“Future Bodies From A Recent Past—Sculpture, Technology, And The Body, Since The 1950s”, Online Symposium [21–23/1/2021]Marilena Pateraki
The human body is permeated and shaped by external influences. The fundamental impact that the rapid technologization of our living environment has—and will continue to have—on our bodies is as evident as it is unpredictable. Ever since industrialization, technological progress has been associated with promises of modernization and freedom, while at the same time being cited as the cause of man’s alienation from his “nature.” This also and especially applies to the transition from the “mechanical” to the “information age,” which manifested itself with increasing speed and on a broad scale in the 1950s. The networking of bodies with technological dispositives, but also enhancements or extensions of body and mind, have long become reality. They stand as much for fundamental redefinitions of humans as for apocalyptic visions of their ultimate overcoming. Technology permeates the body, the body permeates technology.
The large-scale research and exhibition project “Future Bodies from a Recent Past—Sculpture, Technology, and the Body since the 1950s” draws this theme into the focus of art historical research. The aim is to discuss the relationship between sculpture and the body against the background of the changing utopian and dystopian potentials outlined above. What is immediately evident for contemporary art, and especially post-digital practices with their rematerialized avatars and techno bodies, can be traced back to the beginnings of modernity as a hitherto little-noticed history of art and especially sculpture.
This history of sculpture is one of hybridization and the dismantling of its purported autonomy, which begins well before the historicized narrative of the dissolution of the medium in the 1960s and continues in sculptural forms up to the present day. In the process, the resilience of sculptural categories—spatiality, plasticity, motion/animation, and form/materiality, but also its intrinsic forms of corporeality—moves into the focus of consideration.
How can sculpture be considered and defined in relation to specific technological developments, but also to social, political, and scientific changes? How does sculpture relate to changing concepts of bodies and corporeality? How inherent is the technological in the sculptural body and to what extent do fundamental innovations in materials and production techniques shape this relationship? What are the consequences for a theory of contemporary sculpture?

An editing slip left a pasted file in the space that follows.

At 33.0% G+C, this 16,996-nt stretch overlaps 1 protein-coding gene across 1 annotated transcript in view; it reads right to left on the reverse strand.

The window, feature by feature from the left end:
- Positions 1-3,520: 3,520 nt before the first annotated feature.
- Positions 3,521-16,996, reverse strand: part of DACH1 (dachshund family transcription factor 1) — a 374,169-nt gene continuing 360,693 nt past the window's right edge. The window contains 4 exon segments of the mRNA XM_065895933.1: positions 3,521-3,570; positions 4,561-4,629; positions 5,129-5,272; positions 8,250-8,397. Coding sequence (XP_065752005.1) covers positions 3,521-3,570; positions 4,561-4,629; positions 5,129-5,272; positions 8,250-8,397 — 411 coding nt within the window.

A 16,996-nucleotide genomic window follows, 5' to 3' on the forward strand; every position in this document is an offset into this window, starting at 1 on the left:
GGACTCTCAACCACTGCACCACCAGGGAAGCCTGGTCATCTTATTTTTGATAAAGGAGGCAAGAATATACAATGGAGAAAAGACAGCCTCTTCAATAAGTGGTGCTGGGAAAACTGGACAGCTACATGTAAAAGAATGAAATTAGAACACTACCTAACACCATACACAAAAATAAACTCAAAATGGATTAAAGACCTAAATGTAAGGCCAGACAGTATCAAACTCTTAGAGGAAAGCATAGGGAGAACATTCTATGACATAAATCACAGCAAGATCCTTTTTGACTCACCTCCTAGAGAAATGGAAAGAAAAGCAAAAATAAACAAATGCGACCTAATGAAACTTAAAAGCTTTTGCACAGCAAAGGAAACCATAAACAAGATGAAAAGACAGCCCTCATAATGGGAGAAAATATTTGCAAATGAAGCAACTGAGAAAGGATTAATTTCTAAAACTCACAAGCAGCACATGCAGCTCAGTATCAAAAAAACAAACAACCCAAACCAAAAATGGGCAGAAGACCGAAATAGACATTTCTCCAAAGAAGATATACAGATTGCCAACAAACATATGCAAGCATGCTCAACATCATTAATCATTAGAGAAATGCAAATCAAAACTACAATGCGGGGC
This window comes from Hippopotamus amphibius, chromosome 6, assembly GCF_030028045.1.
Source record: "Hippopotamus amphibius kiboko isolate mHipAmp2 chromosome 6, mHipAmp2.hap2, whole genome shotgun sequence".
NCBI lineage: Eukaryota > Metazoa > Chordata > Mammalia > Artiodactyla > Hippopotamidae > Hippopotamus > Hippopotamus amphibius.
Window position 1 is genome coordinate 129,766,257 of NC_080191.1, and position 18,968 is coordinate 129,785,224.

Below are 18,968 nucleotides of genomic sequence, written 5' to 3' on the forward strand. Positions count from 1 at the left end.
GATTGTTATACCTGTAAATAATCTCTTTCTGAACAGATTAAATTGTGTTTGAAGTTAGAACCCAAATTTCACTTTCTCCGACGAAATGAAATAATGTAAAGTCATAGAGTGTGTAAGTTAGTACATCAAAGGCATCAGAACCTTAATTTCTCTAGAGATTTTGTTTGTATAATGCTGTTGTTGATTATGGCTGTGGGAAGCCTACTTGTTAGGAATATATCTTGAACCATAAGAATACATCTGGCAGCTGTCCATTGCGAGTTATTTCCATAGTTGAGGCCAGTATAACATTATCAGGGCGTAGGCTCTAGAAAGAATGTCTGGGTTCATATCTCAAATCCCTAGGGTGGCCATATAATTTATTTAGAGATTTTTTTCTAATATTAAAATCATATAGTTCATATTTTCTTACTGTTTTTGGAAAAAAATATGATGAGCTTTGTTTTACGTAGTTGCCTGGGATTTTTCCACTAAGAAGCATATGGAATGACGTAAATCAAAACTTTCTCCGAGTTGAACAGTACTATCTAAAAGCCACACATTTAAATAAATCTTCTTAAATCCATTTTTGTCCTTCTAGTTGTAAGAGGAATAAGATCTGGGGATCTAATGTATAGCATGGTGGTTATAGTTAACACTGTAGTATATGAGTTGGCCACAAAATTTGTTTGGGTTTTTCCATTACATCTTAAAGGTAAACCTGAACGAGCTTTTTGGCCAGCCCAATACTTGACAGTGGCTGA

These and other questions will be discussed during the three-day international symposium (in English). Leading theorists from various disciplines will explore the lines of reference between technology, the body, and sculpture from the perspectives of art history, philosophy, media and literary studies, sociology, and the history of science. The historical starting point for the symposium is the 1950s, since this is when the transition to the information paradigm, which has determined the present with its fundamental restructuring of the body, technology, and society, gained visibility in broad social contexts.
With contributions on individual artistic positions and specific thematic complexes, such as the influence on sculpture of changing production technologies, materialities, and concepts of the body, but also interdisciplinary considerations of body-technology relations, a multi-perspective history of contemporary sculpture will be outlined.
The symposium takes place in preparation of the exhibition of the same name, which will open at Museum Brandhorst in spring 2022, presenting works by around 100 international artists and exploring the interdependencies between sculpture, the body and technology from the 1950s to the present.
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